GLENDALE, AZ - OCTOBER 25: Sheldon Souray #44 of the Dallas Stars celebrates with teammates on the bench after scoring a first period power play goal against the Phoenix Coyotes during the NHL game at Jobing.com Arena on October 25, 2011 in Glendale, Arizona. (Photo by Christian Petersen/Getty Images)
One of the real hot button issues of the early Stars season has been penalties. Only the Philadelphia Flyers have taken more minor penalties this season than your Dallas Stars. The natural assumption of that unfortunate fact is that the Stars are an incredibly undisciplined team.I wasn't convinced that the 84 minors they've taken is an indication that the Stars are an undisciplined team. Four of those are bench minors, and that pace isn't likely to continue.
The amount of penalties the Stars are taking is only one side of the equation. How well do the Stars draw penalties? If drawing penalties is a skill, and taking penalties is correctable then how much work do the Stars need to do? They've taken a lot of penalties so far, but some of that negative impact can be negated if the Stars are able to get on the power play themselves instead of just loading the opposing gun.
So, what I've done is compared the penalties taken by the Stars to the penalties they've drawn on an individual basis to see who is putting the Stars in the hole the most. The results might not be terribly surprising, but a few players who seem to be hurting the Stars might not be hurting them as much as it would seem. Follow the jump to see the results.
Most of the data I'm going to be using comes from behindthenet.ca, but one aspect is an extra step I took. Directly below is the key for the data. The penalty numbers are for even strength situations.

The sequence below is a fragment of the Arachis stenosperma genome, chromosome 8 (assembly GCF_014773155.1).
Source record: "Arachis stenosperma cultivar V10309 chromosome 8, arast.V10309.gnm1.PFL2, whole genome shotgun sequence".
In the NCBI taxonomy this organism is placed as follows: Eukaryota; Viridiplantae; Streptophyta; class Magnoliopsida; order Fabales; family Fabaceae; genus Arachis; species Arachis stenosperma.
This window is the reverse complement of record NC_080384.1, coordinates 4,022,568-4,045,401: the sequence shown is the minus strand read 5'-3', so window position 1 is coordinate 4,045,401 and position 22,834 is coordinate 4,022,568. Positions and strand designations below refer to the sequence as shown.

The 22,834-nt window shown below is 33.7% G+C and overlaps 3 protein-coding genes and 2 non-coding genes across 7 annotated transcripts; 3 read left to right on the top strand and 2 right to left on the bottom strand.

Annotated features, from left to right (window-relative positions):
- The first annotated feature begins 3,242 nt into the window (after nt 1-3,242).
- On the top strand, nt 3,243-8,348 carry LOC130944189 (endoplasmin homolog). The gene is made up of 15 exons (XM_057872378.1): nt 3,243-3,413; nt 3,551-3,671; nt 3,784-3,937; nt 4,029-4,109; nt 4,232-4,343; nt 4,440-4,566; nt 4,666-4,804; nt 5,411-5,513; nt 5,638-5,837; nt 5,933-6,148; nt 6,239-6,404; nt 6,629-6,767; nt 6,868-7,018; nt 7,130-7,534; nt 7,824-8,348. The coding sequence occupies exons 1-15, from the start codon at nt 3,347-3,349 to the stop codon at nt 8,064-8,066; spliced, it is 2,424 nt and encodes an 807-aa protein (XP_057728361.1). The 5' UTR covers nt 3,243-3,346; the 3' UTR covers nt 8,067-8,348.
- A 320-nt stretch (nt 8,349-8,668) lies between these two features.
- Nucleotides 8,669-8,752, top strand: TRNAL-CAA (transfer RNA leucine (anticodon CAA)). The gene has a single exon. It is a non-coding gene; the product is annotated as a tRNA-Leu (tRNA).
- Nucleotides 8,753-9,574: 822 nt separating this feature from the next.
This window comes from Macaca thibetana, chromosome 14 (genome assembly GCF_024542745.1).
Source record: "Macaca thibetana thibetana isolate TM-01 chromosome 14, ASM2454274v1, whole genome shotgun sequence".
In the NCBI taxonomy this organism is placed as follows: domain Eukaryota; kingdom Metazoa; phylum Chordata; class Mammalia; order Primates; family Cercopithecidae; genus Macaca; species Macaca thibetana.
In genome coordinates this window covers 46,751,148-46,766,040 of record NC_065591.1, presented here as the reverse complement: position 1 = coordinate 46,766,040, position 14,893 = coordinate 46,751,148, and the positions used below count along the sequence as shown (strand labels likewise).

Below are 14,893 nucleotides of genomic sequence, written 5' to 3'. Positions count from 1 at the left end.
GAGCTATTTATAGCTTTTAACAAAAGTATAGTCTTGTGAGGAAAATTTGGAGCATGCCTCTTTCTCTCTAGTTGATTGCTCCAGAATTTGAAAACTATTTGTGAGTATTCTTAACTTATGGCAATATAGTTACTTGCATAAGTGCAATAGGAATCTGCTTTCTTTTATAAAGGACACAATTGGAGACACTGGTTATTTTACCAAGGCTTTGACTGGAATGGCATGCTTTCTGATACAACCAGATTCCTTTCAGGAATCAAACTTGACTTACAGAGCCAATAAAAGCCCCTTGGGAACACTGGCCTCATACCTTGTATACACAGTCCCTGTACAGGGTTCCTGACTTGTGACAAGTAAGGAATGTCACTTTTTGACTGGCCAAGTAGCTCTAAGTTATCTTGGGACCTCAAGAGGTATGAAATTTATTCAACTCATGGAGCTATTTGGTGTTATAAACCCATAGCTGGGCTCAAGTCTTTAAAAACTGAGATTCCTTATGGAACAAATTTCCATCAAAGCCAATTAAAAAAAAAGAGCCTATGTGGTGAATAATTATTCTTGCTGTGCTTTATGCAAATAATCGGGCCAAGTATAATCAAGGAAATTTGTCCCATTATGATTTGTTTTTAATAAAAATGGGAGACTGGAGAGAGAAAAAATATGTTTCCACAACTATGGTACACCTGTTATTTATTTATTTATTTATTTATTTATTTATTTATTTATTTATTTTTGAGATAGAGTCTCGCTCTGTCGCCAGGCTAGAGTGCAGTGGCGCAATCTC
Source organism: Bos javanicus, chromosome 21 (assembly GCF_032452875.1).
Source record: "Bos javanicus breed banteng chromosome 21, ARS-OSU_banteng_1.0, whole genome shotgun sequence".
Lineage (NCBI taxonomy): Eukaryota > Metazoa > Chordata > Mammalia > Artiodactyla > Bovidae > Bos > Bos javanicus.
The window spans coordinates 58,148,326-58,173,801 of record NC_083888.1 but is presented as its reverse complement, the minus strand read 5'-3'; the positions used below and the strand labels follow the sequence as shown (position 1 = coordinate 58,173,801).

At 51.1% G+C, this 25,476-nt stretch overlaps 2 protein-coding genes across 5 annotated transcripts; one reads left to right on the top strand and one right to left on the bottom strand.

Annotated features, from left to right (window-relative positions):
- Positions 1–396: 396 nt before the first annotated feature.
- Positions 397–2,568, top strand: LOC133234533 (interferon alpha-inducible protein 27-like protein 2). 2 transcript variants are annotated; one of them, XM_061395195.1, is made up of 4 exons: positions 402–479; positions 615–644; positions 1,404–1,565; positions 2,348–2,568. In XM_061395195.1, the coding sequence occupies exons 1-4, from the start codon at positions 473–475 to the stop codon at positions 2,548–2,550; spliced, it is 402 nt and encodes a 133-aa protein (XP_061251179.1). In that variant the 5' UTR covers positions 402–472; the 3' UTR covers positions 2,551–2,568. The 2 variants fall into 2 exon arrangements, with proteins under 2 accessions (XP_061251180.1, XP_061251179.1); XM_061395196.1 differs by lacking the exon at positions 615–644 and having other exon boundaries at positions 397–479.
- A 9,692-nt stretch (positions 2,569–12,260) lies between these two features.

Taken = Penalties Taken
Drawn = Penalties Drawn
PTake/60 = Penalties Taken per 60 minutes of ice time
PDrawn/60 = Penalties Drawn per 60 minutes of ice time
Delta = PDrawn/60 - PTake/60. Who draws more penalties than they take per 60 minutes?
Delta is the extra step I added. The point of looking at these numbers is to see who is hurting the Stars the most by putting them on the penalty kill. The Stars have four players who have taken seven or more penalties, but they aren't all created equal.
I sorted the table to show which players have been the biggest negative in the penalty department. Three of the four guys I referenced above who have taken seven penalties are the top three on the of the table. Jamie Benn, and his seven penalties, are an issue. However, he's drawn eight. Despite his seven penalties he's still a net positive.
The biggest issues are Sheldon Souray and Nicklas Grossman. They're taking far and away more penalties than anyone else on the team. You would expect them to take more penalties since they take the more defensive shifts than offensive. Note that Alex Goligoski and Adam Pardy take the least while playing primarily offensive shifts, for instance.
Souray and Grossman have taken a combined 19 penalties without drawing a single call. If you work with the idea that each penalty is worth .2 goals (the average power play operates at 20%, and special teams are an efficient system) then Souray and Grossman have cost the Stars 3.8 goals through 16 games. Over the course of a full season the pace they're on will ultimately cost the Stars 20 extra goals, or .24 goals against per game. This might seem like an inconsequential amount, but .24 goals against per game last year was the difference between the Stars and San Jose Sharks defense.
The sky isn't falling though. If you look at the bottom of the chart you'll notice that somehow the Stars checking line is drawing considerably more penalties than they're taking. Eric Nystrom, Radek Dvorak, and Vern Fiddler have drawn a combined 11 penalties while taking only 3. When you consider their primary role, and where they generally start on the ice, those numbers are fairly remarkable.
Ultimately, the Stars as a team aren't that undisciplined. They've taken 57 even strength penalties so far in 2011/12, and drawn 42. Yes, they've taken 15 more penalties than they've drawn, but two players account for 19 of that difference. Grossman has taken eight even strength penalties in 13 games despite only taking 14 penalties overall for the entire 2010/11 season. The problems seem to be correctable with just a touch more discipline on the part of a couple players. At worst, the Stars are probably in the back end of the middle of the pack in terms of discipline. This team can most definitely win with that.